Free Association and Analytic Neutrality

Apr 2nd, 20142 Comments

Title: Free association and analytic neutrality: The basic structure of the psychoanalytic situation
Authors: Elliot Adler and Janet L. Bachant

Abstract: This paper re-examines within a contemporary context an essential foundation of classical technique, the psychoanalytic situation. Defined in terms of basic elements of psychoanalytic relatedness which make possible the most profound exploration of human motivation, its core structure is viewed as an extraordinary interpersonal arrangement anchored by two clearly differentiated yet complimentary ways of relating: free-association and analytic neutrality. The patient’s role, organized by the prerequisites of expressive freedom, is counter posed with the psychoanalyst’s, which is structured to empower listening and understanding. Elaborating the parameters of this unique relationship, the authors emphasize the synergic effects of each participants’ activity in creating a vehicle for destabilizing neurotic equilibrium. An extensive discussion of analytic neutrality, conceived as guiding ideal that informs all the analyst’s attitudes and actions in the exploration of psychic reality, is presented. Specifically,
the authors distinguish three essential dimensions which bear upon the interactive process: neutrality with regard to conflict, neutrality with regard to sequence, and neutrality with regard to transference. In contrast to the rigid constraint on human responsiveness often caricatured in the literature, this vision of technical neutrality establishes its vital contribution to the integrity, depth, and tone of any analytic process that unfolds.

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2 Responses to “Free Association and Analytic Neutrality”

  1. David Levine says:

    I welcome this posting. For a long time, it has seemed to me that the idea of analytic neutrality poses a challenge to those of us who would apply psychoanalytic ideas and methods outside the clinical setting. It could be argued, for example, that in the absence of neutrality, there can be no reliable analysis either of transference or counter-transference. It can also be said that the effort to engage in analysis-like relationships in the absence of the conditions for neutrality invites boundary violation and abuse, indeed makes those probable if not inevitable. Groups and organizations do not and, more to the point, cannot provide those in them with anything like an atmosphere of safety, quite the opposite. This is not a defect needing to be corrected, but a dimension of normal social interaction needing our respect. It is also useful to bear in mind that adopting the stance of neutrality is not assured by the presence of certain technical aspects of the therapeutic setting that cannot be reproduced outside. Nor is it assured by a decision on the individual’s part to adopt the stance of neutrality or apply learned techniques for doing so. It also depends on the development in the individual of a special emotional capacity. So, I think it would be very useful for those engaged in application of psychoanalytic ideas outside the clinical setting to take a hard look at the matter of neutrality and what it does and does not imply for the work we have in mind to do. I am therefore very pleased to see the Center highlighting the issue on the website.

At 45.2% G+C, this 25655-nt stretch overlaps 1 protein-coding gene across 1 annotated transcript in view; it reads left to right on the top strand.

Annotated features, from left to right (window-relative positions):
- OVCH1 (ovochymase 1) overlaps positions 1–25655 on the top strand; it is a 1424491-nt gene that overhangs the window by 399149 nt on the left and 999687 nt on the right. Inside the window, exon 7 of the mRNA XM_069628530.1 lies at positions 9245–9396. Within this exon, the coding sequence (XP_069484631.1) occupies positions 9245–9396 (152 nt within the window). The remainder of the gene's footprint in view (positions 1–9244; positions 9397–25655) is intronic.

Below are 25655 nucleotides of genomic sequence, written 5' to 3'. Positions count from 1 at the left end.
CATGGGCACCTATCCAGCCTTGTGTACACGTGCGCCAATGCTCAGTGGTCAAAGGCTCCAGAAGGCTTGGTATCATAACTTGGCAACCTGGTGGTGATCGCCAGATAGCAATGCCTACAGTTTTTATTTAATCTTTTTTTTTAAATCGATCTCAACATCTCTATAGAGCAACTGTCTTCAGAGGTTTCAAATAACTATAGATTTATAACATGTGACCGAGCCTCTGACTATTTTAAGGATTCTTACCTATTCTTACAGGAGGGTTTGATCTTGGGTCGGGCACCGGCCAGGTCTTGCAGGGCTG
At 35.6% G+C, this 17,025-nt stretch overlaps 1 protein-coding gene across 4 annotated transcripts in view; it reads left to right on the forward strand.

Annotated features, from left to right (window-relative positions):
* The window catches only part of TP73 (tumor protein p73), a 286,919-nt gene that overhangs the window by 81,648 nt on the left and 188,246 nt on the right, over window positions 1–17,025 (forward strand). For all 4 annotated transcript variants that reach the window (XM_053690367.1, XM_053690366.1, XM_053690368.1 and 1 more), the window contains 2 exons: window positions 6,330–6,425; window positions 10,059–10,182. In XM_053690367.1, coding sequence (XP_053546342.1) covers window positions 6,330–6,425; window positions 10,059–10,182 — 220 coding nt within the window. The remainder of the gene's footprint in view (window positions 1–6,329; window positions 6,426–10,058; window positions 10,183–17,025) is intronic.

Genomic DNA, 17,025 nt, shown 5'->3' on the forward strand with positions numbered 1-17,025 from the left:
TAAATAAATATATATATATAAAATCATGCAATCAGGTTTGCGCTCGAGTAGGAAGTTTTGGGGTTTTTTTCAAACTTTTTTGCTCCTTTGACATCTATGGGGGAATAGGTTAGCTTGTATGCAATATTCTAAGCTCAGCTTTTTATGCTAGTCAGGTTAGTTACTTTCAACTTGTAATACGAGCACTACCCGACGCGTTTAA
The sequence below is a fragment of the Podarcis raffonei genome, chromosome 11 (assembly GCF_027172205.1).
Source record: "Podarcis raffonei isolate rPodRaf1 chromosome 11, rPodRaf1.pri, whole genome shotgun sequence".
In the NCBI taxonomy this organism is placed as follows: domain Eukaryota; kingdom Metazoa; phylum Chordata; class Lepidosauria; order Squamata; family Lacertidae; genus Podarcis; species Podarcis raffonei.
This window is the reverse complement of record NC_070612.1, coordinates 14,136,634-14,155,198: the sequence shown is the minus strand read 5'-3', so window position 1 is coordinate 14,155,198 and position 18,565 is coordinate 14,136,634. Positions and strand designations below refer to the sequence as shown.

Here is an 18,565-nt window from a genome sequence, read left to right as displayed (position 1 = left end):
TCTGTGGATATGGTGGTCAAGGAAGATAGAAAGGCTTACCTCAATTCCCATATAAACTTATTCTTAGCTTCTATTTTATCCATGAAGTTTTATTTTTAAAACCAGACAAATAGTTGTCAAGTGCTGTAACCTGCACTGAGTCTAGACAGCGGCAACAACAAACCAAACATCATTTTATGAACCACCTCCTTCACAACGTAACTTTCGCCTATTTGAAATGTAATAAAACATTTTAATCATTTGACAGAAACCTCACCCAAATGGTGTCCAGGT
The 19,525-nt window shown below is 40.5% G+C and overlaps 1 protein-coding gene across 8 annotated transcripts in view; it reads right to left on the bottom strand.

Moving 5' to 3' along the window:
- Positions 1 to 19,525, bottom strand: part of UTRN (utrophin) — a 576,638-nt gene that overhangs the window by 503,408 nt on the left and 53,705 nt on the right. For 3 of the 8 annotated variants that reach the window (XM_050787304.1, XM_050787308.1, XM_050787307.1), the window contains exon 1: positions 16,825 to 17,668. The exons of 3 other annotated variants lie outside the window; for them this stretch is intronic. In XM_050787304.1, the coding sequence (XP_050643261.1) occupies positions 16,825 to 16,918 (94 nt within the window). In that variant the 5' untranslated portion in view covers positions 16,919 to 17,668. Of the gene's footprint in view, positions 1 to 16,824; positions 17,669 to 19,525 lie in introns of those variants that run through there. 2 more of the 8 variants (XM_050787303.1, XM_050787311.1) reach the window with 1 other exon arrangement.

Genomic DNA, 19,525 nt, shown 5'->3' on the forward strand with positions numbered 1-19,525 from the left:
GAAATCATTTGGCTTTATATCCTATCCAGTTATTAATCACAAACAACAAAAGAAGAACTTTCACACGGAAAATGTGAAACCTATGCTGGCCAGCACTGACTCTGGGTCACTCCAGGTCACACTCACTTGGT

2. Michael Diamond says:

    One needs to be a bit suspicious of what some psychoanalytic writers mean by “analytic neutrality.” In Freud’s early work, particularly around the time of the scientific project and before his social theoretical writings, you get the idea of the analyst as a skillful, if not super-human, practitioner whose heightened self-awareness is the result of the magic of psychoanalytic training, which produces a sharp and precise psychic instrument or tool (as in the mind) for managing and interpreting transference. In some cases, this might not be what Freud had in mind given the linguistic mechanics and twisted interpretations of medical translations of his work. Leaving that aside, however, Freud’s own conflict between psychoanalysis as a positivistic science and psychoanalysis as a humanistic philosophy, a conflict frequently reintroduced, a repetition of sorts, into present day psychoanalytic dialogue on the matter of “analytic neutrality.” Critics will often refer to the factions of classical, scientific psychoanalysis, holding to some ideal of pure objectivity, on the one hand, and the relational and hermeneutic schools of psychoanalysis, emphasizing the construct of subjectivity, on the other. Of course, the actual differences, as I read it, are not that severe. In my mind, the danger in the concept of “analytic neutrality” is simply in objectifying the subject and thus damaging the opportunity for empathy and introspection. The latter derived less from some notion of analytic neutrality and more from identification (or what Kohut called the self-selfobject) in the psychodynamics between subject and object.

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